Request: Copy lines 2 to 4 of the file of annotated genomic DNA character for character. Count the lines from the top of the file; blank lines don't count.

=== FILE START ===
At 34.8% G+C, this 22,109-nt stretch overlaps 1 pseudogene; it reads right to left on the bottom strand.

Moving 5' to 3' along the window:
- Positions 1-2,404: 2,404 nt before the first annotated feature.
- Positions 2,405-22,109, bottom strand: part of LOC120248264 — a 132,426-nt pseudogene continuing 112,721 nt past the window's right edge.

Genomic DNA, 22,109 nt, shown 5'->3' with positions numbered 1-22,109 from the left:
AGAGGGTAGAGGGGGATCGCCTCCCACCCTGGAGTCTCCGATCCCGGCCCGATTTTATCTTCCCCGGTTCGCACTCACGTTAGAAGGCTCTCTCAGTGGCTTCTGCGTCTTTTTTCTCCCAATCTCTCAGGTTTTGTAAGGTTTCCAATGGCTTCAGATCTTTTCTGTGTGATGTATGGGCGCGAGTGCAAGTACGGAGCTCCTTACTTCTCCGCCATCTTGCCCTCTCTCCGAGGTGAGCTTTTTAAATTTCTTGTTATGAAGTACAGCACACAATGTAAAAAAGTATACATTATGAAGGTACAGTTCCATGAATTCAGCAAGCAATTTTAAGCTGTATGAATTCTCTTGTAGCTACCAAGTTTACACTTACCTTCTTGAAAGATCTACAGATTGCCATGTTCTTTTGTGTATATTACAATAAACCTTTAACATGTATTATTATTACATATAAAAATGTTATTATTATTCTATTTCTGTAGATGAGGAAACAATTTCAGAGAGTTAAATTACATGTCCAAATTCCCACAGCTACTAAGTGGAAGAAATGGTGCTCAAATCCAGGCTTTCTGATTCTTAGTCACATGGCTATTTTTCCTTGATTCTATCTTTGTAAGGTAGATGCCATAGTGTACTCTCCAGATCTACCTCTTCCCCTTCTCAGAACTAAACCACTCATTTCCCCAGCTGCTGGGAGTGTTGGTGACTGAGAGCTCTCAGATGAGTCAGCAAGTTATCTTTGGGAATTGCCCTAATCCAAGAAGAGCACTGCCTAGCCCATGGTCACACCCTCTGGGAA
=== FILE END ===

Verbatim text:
Moving 5' to 3' along the window:
- Positions 1-2,404: 2,404 nt before the first annotated feature.
- Positions 2,405-22,109, bottom strand: part of LOC120248264 — a 132,426-nt pseudogene continuing 112,721 nt past the window's right edge.